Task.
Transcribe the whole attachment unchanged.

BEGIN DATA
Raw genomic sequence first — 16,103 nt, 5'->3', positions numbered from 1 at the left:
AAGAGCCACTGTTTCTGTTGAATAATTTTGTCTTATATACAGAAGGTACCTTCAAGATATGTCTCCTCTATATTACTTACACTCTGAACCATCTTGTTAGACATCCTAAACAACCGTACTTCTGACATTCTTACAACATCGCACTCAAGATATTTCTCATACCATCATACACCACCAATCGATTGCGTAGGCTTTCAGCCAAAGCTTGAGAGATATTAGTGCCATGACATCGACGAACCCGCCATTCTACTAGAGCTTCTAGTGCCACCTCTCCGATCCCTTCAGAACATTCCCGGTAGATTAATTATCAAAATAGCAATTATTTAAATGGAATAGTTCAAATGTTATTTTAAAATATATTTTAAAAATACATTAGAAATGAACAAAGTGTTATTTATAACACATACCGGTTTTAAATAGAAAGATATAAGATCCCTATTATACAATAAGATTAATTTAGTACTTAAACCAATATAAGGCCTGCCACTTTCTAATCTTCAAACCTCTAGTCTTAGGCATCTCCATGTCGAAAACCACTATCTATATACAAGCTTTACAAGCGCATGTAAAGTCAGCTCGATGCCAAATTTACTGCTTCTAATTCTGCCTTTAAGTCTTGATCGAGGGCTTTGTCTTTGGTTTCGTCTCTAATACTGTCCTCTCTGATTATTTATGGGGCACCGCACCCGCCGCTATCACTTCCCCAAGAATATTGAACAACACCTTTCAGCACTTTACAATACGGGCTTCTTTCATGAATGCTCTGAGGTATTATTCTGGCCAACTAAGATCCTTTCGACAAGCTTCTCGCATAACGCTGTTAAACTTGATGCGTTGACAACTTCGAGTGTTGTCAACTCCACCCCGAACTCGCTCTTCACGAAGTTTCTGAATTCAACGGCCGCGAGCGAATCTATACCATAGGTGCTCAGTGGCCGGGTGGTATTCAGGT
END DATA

Raw genomic sequence first — 16,103 nt, 5'->3', positions numbered from 1 at the left:
AAGAGCCACTGTTTCTGTTGAATAATTTTGTCTTATATACAGAAGGTACCTTCAAGATATGTCTCCTCTATATTACTTACACTCTGAACCATCTTGTTAGACATCCTAAACAACCGTACTTCTGACATTCTTACAACATCGCACTCAAGATATTTCTCATACCATCATACACCACCAATCGATTGCGTAGGCTTTCAGCCAAAGCTTGAGAGATATTAGTGCCATGACATCGACGAACCCGCCATTCTACTAGAGCTTCTAGTGCCACCTCTCCGATCCCTTCAGAACATTCCCGGTAGATTAATTATCAAAATAGCAATTATTTAAATGGAATAGTTCAAATGTTATTTTAAAATATATTTTAAAAATACATTAGAAATGAACAAAGTGTTATTTATAACACATACCGGTTTTAAATAGAAAGATATAAGATCCCTATTATACAATAAGATTAATTTAGTACTTAAACCAATATAAGGCCTGCCACTTTCTAATCTTCAAACCTCTAGTCTTAGGCATCTCCATGTCGAAAACCACTATCTATATACAAGCTTTACAAGCGCATGTAAAGTCAGCTCGATGCCAAATTTACTGCTTCTAATTCTGCCTTTAAGTCTTGATCGAGGGCTTTGTCTTTGGTTTCGTCTCTAATACTGTCCTCTCTGATTATTTATGGGGCACCGCACCCGCCGCTATCACTTCCCCAAGAATATTGAACAACACCTTTCAGCACTTTACAATACGGGCTTCTTTCATGAATGCTCTGAGGTATTATTCTGGCCAACTAAGATCCTTTCGACAAGCTTCTCGCATAACGCTGTTAAACTTGATGCGTTGACAACTTCGAGTGTTGTCAACTCCACCCCGAACTCGCTCTTCACGAAGTTTCTGAATTCAACGGCCGCGAGCGAATCTATACCATAGGTGCTCAGTGGCCGGGTGGTATTCAGGT